I celebrate pride. Whenever not in quarantine, I go to the parades and take part in the festivities. When I was younger I went to a lot of marches. Montreal is pretty good with gay rights so there haven’t been that many here but there are still causes. However, I have never really celebrated Pride on this blog.

There are a few reasons for that. It always seemed a bit out of place. And I also talk about LGBTQ+ (the acronym is getting a bit long) topics and series pretty much all year long. I didn’t think there was a point in confining it to a month or so. But I do enjoy doing little blog pride tours of all my fellow bloggers who do put on special content. So I guess I like to have it both ways! Awww yeah!

I just like this screencap so much

This said, there is one issue that I don’t see talked about all that often. What is pride in Japan? We talk about these pieces of art that celebrate diversity and inclusivity in manga and anime, but we don’t always take into consideration the culture they are born from. And what that culture thinks about this type of diversity.

Now I am not the person to talk about this. It’s not my culture and my knowledge of it is second-hand. So I’m just going to try to go by the dispassionate facts. I have called a few of my Japanese friends to try to corroborate what I could but as always, take it with a grain of salt.

First, it should be noted that Japan does not recognize same-sex unions in any way at all. It’s the only country in the G7 not to have some form of recognition. And, as recently as this year, Japanese courts have ruled that not only would any type of legally recognized same-sex union be unconstitutional but even the act of recognizing the union goes against the Japanese constitution.

Japan put some weirdly specific things in their constition…

I think about Sweet Blue Flowers quite a bit

The general laws and regulations of a country don’t dictate the attitudes of individual people but it does tell you something about how homosexuality is viewed on a larger societal scale. Namely as either bad or harmful. And that’s kind of sad.

This may sound odd since there seems to be so much queer content coming out of Japan. Both Yuri and Yaoi are thriving genres freely available, unlike in some countries. I do think that in some cases we are reading that through our own western perspective. People are creating, selling and buying queer content, therefore it must be accepted. If there’s a market for it… But I’m not sure it’s that direct.

A people’s art doesn’t necessarily represent their societal values or ways of life in a straightforward way. Although from everything I have read and my few visits there, Japan is generally more ok with nudity (mostly male nudity for some reason) they are not what I would consider the most sex-positive society.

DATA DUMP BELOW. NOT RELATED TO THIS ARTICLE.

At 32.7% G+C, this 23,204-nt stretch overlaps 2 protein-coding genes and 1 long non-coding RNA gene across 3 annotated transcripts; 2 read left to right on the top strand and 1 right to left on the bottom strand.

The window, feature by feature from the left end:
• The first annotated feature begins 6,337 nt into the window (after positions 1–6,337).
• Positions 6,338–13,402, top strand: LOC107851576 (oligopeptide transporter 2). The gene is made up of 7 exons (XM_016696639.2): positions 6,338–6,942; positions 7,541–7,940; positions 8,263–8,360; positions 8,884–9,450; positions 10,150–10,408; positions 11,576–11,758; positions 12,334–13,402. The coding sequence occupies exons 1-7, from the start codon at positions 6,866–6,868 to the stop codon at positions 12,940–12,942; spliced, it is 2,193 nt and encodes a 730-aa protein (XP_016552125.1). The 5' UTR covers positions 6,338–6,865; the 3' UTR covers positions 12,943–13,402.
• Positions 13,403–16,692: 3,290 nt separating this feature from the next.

Public displays of any affection, let alone sexual affection, are considered a little gauche and not really acceptable. All the hentai, gay or otherwise is not something someone would brag about. It’s still considered generally shameful to enjoy such things. From what I am lead to understand, considerably more shameful than it would be to flaunt a love for hardcore pornography in the West.

you don’t want to be that girl after all

And there are still strong classical expectations that people should get married and start a family. Especially with the birthing crisis. It’s not as bad for men. A gay man could probably get away with just being discreet and maybe having to deal with his parents bugging him to get married. But single women past a certain age (like 25) often feel pressure on a more generalized level and could see it affect their careers and friendships.

The assumption is that a women not married past a certain age must have some deep personal failing or fault of character that has prevented her from getting married. So such a woman can’t be trusted. For some reason, it’s fine for men. I read that. I hope it’s not true. But if any part of it is, then it’s gonna suck to be an adult gay woman under those circumstances.

When you pair more conservative views toward sex and relationship, with the lack of acceptance for homosexuality, it gives the impression of a society that isn’t all that welcoming to the LGBTQ+ community. At least by the standards I’m used to. Admittedly I’m used to something that isn’t very common either. Namely that homosexuality is regarded with almost complete indifference. And I know that isn’t the case everywhere or even in most places but I’m going to take a very rare hard stance and just say, it should be.

this is my best argument